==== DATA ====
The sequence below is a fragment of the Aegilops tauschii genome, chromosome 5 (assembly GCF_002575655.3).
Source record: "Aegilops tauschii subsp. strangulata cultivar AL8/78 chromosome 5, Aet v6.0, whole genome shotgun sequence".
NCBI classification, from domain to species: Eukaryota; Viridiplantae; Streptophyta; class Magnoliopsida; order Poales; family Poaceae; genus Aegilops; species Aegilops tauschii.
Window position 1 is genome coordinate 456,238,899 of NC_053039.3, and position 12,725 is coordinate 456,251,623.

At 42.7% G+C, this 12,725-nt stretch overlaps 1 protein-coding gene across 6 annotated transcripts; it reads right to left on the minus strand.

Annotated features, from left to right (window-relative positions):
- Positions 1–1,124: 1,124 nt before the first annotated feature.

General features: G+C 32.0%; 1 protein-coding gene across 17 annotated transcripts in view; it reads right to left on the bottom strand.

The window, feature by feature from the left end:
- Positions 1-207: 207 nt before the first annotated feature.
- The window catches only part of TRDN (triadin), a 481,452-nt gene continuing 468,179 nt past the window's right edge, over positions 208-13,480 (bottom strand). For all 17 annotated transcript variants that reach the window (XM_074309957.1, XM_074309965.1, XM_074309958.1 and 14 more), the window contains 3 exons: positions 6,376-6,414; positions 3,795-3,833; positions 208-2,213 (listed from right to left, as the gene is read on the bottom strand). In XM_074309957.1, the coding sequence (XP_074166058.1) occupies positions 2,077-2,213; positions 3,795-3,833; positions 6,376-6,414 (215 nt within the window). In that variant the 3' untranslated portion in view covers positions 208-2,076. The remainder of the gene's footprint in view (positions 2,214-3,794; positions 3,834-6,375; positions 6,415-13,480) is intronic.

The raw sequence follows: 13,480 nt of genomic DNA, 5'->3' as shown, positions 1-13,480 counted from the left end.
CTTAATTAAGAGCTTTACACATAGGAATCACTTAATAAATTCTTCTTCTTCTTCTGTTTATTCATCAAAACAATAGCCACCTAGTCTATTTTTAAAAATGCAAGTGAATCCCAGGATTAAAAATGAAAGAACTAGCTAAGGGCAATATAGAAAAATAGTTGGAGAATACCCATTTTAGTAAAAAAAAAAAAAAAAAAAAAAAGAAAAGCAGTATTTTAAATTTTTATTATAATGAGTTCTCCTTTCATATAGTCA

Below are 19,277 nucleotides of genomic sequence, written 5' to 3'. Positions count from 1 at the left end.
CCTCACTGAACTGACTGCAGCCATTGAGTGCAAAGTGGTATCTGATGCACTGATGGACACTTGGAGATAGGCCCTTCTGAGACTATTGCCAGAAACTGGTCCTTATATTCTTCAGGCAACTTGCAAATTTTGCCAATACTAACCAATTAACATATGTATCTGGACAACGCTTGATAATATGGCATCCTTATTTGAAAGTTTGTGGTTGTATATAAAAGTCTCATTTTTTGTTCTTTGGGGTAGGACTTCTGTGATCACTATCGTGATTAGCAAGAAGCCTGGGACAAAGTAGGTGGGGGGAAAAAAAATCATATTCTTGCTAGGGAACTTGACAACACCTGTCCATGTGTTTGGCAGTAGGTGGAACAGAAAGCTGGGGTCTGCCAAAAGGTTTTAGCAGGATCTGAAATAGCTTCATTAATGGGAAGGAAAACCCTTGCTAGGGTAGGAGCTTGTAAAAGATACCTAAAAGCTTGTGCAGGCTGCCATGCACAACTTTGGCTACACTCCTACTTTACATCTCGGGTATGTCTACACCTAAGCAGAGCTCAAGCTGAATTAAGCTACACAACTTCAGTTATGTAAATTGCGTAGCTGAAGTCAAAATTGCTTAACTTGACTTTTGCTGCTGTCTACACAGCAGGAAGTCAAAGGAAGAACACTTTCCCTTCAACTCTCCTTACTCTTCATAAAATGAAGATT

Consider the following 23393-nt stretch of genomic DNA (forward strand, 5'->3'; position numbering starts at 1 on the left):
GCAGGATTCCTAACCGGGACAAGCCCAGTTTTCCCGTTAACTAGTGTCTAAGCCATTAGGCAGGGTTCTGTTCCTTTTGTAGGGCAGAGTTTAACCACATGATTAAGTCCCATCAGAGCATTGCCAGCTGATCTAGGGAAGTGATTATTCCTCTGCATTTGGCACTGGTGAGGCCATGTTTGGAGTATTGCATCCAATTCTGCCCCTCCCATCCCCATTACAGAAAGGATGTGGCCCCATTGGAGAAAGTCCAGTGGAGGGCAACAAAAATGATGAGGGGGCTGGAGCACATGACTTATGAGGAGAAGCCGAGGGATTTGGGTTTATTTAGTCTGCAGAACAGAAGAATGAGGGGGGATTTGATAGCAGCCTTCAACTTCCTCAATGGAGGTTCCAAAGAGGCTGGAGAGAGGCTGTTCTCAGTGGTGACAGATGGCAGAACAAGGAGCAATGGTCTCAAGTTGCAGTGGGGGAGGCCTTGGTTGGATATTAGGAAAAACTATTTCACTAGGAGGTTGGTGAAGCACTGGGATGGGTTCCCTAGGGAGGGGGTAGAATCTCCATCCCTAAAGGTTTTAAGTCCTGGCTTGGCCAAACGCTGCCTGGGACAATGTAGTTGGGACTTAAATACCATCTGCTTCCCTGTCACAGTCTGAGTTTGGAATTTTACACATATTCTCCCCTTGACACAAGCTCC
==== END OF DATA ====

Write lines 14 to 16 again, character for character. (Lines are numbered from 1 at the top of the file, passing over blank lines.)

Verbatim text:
Below are 19,277 nucleotides of genomic sequence, written 5' to 3'. Positions count from 1 at the left end.
CCTCACTGAACTGACTGCAGCCATTGAGTGCAAAGTGGTATCTGATGCACTGATGGACACTTGGAGATAGGCCCTTCTGAGACTATTGCCAGAAACTGGTCCTTATATTCTTCAGGCAACTTGCAAATTTTGCCAATACTAACCAATTAACATATGTATCTGGACAACGCTTGATAATATGGCATCCTTATTTGAAAGTTTGTGGTTGTATATAAAAGTCTCATTTTTTGTTCTTTGGGGTAGGACTTCTGTGATCACTATCGTGATTAGCAAGAAGCCTGGGACAAAGTAGGTGGGGGGAAAAAAAATCATATTCTTGCTAGGGAACTTGACAACACCTGTCCATGTGTTTGGCAGTAGGTGGAACAGAAAGCTGGGGTCTGCCAAAAGGTTTTAGCAGGATCTGAAATAGCTTCATTAATGGGAAGGAAAACCCTTGCTAGGGTAGGAGCTTGTAAAAGATACCTAAAAGCTTGTGCAGGCTGCCATGCACAACTTTGGCTACACTCCTACTTTACATCTCGGGTATGTCTACACCTAAGCAGAGCTCAAGCTGAATTAAGCTACACAACTTCAGTTATGTAAATTGCGTAGCTGAAGTCAAAATTGCTTAACTTGACTTTTGCTGCTGTCTACACAGCAGGAAGTCAAAGGAAGAACACTTTCCCTTCAACTCTCCTTACTCTTCATAAAATGAAGATT

Consider the following 23393-nt stretch of genomic DNA (forward strand, 5'->3'; position numbering starts at 1 on the left):